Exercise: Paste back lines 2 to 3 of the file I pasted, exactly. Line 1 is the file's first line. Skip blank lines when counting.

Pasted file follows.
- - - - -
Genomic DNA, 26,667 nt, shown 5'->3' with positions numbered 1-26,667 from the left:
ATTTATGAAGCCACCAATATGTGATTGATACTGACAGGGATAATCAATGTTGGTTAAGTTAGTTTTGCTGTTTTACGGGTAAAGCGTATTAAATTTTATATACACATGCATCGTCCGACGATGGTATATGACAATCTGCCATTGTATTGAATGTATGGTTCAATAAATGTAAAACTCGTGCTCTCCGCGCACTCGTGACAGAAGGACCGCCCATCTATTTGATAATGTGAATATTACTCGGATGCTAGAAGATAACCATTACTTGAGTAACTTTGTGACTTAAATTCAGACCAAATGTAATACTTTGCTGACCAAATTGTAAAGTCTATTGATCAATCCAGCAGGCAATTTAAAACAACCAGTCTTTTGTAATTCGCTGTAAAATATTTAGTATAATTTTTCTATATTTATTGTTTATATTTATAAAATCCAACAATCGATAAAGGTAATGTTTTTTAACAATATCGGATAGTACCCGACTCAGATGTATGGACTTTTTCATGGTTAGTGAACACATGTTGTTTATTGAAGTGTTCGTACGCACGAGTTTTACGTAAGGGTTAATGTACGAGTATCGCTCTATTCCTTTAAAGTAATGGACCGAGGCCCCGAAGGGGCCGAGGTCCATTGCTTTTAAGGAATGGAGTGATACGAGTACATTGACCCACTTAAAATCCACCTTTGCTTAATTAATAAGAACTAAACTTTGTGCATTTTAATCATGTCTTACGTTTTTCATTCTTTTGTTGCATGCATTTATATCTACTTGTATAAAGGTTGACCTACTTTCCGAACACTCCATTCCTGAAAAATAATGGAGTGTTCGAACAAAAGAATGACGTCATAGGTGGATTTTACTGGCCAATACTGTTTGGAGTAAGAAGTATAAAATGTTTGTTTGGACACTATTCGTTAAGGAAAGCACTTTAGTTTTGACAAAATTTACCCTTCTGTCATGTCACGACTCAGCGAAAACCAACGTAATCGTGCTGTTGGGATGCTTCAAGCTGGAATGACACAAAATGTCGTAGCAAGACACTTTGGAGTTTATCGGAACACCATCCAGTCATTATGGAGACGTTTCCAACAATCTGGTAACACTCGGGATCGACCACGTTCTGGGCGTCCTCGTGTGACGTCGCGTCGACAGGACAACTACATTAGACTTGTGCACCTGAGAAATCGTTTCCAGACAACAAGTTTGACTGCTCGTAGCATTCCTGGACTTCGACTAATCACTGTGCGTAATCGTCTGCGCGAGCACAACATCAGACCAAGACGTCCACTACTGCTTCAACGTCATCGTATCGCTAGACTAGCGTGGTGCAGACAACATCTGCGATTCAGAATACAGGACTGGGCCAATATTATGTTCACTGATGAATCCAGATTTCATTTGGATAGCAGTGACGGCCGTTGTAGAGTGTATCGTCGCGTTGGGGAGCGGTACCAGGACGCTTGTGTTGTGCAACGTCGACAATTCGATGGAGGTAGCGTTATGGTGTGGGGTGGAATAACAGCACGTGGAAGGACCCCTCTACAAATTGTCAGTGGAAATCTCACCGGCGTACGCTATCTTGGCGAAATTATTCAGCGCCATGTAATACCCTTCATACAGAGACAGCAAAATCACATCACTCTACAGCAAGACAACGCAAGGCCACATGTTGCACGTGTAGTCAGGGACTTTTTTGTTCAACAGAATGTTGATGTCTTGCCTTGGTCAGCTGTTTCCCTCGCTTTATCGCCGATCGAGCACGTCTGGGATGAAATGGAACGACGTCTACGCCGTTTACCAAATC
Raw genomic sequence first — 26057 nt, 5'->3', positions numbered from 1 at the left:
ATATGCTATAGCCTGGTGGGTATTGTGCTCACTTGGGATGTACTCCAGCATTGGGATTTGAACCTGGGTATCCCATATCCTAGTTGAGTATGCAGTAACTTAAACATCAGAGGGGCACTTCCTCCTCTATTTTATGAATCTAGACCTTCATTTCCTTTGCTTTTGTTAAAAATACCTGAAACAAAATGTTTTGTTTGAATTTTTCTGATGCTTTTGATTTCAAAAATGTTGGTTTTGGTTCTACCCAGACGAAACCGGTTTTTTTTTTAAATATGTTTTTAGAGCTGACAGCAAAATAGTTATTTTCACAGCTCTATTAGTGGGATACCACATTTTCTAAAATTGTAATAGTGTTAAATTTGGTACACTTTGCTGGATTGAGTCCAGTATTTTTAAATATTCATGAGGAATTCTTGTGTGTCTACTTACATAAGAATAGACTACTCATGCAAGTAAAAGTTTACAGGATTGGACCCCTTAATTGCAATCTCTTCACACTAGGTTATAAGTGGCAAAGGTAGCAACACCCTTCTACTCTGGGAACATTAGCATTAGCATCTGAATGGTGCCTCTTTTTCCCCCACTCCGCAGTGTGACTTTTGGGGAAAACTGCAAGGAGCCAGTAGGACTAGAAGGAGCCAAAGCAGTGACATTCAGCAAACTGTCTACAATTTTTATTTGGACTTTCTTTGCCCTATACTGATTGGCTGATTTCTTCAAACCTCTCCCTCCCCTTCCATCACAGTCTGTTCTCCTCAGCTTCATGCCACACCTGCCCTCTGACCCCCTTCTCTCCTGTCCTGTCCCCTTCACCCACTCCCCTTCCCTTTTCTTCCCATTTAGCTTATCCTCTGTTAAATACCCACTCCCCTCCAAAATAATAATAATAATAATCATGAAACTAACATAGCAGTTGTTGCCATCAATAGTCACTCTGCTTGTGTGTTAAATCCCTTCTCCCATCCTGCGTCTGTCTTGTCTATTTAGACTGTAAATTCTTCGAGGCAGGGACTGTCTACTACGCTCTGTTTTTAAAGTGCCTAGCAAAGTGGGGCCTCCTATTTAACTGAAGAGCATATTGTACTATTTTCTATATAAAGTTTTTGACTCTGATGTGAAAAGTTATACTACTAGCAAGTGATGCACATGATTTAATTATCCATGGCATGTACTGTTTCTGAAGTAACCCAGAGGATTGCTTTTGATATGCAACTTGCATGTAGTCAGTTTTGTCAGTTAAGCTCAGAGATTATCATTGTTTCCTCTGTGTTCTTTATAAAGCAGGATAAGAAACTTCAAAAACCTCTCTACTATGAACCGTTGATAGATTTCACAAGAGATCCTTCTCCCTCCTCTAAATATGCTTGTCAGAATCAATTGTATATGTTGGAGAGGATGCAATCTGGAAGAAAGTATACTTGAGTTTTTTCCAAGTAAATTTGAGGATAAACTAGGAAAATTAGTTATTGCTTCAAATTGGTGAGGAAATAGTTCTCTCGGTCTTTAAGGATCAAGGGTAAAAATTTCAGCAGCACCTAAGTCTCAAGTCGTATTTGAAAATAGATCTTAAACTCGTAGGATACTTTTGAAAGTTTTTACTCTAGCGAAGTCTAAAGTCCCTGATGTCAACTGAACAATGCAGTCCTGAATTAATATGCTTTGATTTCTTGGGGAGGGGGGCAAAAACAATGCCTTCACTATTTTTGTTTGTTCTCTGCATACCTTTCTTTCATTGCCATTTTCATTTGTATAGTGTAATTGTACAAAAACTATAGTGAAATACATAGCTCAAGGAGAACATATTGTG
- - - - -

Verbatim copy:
ATTTATGAAGCCACCAATATGTGATTGATACTGACAGGGATAATCAATGTTGGTTAAGTTAGTTTTGCTGTTTTACGGGTAAAGCGTATTAAATTTTATATACACATGCATCGTCCGACGATGGTATATGACAATCTGCCATTGTATTGAATGTATGGTTCAATAAATGTAAAACTCGTGCTCTCCGCGCACTCGTGACAGAAGGACCGCCCATCTATTTGATAATGTGAATATTACTCGGATGCTAGAAGATAACCATTACTTGAGTAACTTTGTGACTTAAATTCAGACCAAATGTAATACTTTGCTGACCAAATTGTAAAGTCTATTGATCAATCCAGCAGGCAATTTAAAACAACCAGTCTTTTGTAATTCGCTGTAAAATATTTAGTATAATTTTTCTATATTTATTGTTTATATTTATAAAATCCAACAATCGATAAAGGTAATGTTTTTTAACAATATCGGATAGTACCCGACTCAGATGTATGGACTTTTTCATGGTTAGTGAACACATGTTGTTTATTGAAGTGTTCGTACGCACGAGTTTTACGTAAGGGTTAATGTACGAGTATCGCTCTATTCCTTTAAAGTAATGGACCGAGGCCCCGAAGGGGCCGAGGTCCATTGCTTTTAAGGAATGGAGTGATACGAGTACATTGACCCACTTAAAATCCACCTTTGCTTAATTAATAAGAACTAAACTTTGTGCATTTTAATCATGTCTTACGTTTTTCATTCTTTTGTTGCATGCATTTATATCTACTTGTATAAAGGTTGACCTACTTTCCGAACACTCCATTCCTGAAAAATAATGGAGTGTTCGAACAAAAGAATGACGTCATAGGTGGATTTTACTGGCCAATACTGTTTGGAGTAAGAAGTATAAAATGTTTGTTTGGACACTATTCGTTAAGGAAAGCACTTTAGTTTTGACAAAATTTACCCTTCTGTCATGTCACGACTCAGCGAAAACCAACGTAATCGTGCTGTTGGGATGCTTCAAGCTGGAATGACACAAAATGTCGTAGCAAGACACTTTGGAGTTTATCGGAACACCATCCAGTCATTATGGAGACGTTTCCAACAATCTGGTAACACTCGGGATCGACCACGTTCTGGGCGTCCTCGTGTGACGTCGCGTCGACAGGACAACTACATTAGACTTGTGCACCTGAGAAATCGTTTCCAGACAACAAGTTTGACTGCTCGTAGCATTCCTGGACTTCGACTAATCACTGTGCGTAATCGTCTGCGCGAGCACAACATCAGACCAAGACGTCCACTACTGCTTCAACGTCATCGTATCGCTAGACTAGCGTGGTGCAGACAACATCTGCGATTCAGAATACAGGACTGGGCCAATATTATGTTCACTGATGAATCCAGATTTCATTTGGATAGCAGTGACGGCCGTTGTAGAGTGTATCGTCGCGTTGGGGAGCGGTACCAGGACGCTTGTGTTGTGCAACGTCGACAATTCGATGGAGGTAGCGTTATGGTGTGGGGTGGAATAACAGCACGTGGAAGGACCCCTCTACAAATTGTCAGTGGAAATCTCACCGGCGTACGCTATCTTGGCGAAATTATTCAGCGCCATGTAATACCCTTCATACAGAGACAGCAAAATCACATCACTCTACAGCAAGACAACGCAAGGCCACATGTTGCACGTGTAGTCAGGGACTTTTTTGTTCAACAGAATGTTGATGTCTTGCCTTGGTCAGCTGTTTCCCTCGCTTTATCGCCGATCGAGCACGTCTGGGATGAAATGGAACGACGTCTACGCCGTTTACCAAATC
Raw genomic sequence first — 26057 nt, 5'->3', positions numbered from 1 at the left: